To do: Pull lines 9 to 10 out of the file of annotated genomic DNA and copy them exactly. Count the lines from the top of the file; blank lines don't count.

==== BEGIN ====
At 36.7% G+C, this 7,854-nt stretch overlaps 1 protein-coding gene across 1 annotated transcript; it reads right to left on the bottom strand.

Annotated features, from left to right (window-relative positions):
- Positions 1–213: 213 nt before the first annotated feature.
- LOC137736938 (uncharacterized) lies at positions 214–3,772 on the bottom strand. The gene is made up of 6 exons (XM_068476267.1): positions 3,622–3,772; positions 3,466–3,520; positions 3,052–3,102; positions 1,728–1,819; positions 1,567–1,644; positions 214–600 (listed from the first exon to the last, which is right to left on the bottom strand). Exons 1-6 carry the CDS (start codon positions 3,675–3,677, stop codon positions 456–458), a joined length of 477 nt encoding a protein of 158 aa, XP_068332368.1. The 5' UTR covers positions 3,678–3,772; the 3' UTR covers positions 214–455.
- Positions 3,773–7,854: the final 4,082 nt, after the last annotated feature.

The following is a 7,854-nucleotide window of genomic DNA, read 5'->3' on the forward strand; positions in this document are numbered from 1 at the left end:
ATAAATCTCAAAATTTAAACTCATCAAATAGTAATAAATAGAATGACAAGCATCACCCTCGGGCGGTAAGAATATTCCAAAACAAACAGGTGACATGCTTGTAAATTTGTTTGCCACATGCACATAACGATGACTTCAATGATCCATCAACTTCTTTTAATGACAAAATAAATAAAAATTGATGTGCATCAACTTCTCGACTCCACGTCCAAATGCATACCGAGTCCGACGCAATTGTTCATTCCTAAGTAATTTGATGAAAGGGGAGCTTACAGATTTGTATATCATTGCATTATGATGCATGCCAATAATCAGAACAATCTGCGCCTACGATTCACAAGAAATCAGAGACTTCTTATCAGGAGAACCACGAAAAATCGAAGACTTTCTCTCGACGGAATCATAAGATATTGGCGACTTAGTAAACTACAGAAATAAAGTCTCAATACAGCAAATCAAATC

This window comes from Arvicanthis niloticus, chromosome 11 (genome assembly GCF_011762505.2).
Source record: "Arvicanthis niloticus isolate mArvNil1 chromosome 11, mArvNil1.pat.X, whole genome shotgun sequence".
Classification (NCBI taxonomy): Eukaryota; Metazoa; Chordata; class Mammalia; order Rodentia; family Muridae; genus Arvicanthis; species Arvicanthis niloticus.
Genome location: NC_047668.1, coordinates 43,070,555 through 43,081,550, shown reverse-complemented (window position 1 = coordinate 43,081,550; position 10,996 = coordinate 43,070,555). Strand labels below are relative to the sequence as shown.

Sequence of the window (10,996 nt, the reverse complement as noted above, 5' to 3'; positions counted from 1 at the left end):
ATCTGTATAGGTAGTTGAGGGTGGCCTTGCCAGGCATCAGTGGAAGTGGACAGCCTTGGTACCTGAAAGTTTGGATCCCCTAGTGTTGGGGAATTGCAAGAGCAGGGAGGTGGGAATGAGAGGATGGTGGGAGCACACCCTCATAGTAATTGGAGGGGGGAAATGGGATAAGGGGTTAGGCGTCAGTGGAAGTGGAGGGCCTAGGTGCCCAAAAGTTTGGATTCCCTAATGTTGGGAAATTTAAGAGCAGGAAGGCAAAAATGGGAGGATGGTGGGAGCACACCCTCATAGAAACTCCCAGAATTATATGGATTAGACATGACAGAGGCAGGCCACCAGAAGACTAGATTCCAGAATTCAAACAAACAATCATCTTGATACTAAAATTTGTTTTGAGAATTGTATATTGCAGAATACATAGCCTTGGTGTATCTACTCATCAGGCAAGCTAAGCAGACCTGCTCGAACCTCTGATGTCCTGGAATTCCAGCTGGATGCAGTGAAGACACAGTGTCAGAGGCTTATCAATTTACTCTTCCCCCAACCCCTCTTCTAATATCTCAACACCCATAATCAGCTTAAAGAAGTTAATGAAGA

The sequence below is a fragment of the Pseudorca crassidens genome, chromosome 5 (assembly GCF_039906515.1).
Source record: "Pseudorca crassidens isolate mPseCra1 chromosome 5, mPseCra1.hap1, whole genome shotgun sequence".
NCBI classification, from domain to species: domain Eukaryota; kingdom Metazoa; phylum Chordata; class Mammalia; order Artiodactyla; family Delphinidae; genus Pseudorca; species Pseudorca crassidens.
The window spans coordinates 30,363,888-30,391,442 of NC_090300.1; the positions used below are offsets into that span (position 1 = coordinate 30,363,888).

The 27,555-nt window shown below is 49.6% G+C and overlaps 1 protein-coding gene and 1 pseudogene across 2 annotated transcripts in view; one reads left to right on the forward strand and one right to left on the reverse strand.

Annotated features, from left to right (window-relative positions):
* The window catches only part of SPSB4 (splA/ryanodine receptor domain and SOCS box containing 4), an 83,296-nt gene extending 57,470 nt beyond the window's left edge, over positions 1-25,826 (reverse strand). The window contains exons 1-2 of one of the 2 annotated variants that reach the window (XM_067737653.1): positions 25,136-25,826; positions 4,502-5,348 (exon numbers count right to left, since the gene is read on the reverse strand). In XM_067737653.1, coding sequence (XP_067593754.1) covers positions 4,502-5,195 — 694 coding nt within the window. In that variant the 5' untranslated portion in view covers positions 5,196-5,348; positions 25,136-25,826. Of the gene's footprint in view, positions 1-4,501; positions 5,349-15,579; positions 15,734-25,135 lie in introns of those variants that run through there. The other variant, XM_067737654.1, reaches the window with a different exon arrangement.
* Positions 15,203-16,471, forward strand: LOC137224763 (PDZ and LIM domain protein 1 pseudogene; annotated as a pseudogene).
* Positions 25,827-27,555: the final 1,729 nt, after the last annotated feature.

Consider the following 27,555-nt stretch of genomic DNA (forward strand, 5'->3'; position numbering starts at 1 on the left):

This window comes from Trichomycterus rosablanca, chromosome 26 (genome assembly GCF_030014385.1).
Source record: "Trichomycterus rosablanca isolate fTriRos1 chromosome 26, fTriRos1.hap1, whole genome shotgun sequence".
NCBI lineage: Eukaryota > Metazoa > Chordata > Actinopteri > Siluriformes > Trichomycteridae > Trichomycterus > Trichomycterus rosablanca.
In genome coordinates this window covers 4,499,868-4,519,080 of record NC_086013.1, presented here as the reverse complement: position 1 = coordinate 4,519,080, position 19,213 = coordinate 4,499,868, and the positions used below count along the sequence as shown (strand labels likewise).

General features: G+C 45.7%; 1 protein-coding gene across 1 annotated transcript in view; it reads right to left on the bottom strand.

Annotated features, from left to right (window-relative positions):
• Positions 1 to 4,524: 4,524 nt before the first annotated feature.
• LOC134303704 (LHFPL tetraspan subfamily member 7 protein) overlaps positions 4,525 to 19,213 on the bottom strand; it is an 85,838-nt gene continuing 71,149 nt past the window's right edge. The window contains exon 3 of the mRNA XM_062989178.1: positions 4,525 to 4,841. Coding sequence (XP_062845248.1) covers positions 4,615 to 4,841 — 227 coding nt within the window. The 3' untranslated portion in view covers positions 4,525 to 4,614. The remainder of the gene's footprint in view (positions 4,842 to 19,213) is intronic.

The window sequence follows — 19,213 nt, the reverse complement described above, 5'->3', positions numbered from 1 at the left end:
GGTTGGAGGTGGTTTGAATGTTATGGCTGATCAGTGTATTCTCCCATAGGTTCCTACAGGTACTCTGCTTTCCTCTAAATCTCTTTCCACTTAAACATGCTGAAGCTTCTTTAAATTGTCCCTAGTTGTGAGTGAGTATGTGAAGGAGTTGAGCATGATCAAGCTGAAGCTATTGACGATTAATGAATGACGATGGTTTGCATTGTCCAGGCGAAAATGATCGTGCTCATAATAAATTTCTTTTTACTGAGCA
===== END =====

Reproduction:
Source record: "Arvicanthis niloticus isolate mArvNil1 chromosome 11, mArvNil1.pat.X, whole genome shotgun sequence".
Classification (NCBI taxonomy): Eukaryota; Metazoa; Chordata; class Mammalia; order Rodentia; family Muridae; genus Arvicanthis; species Arvicanthis niloticus.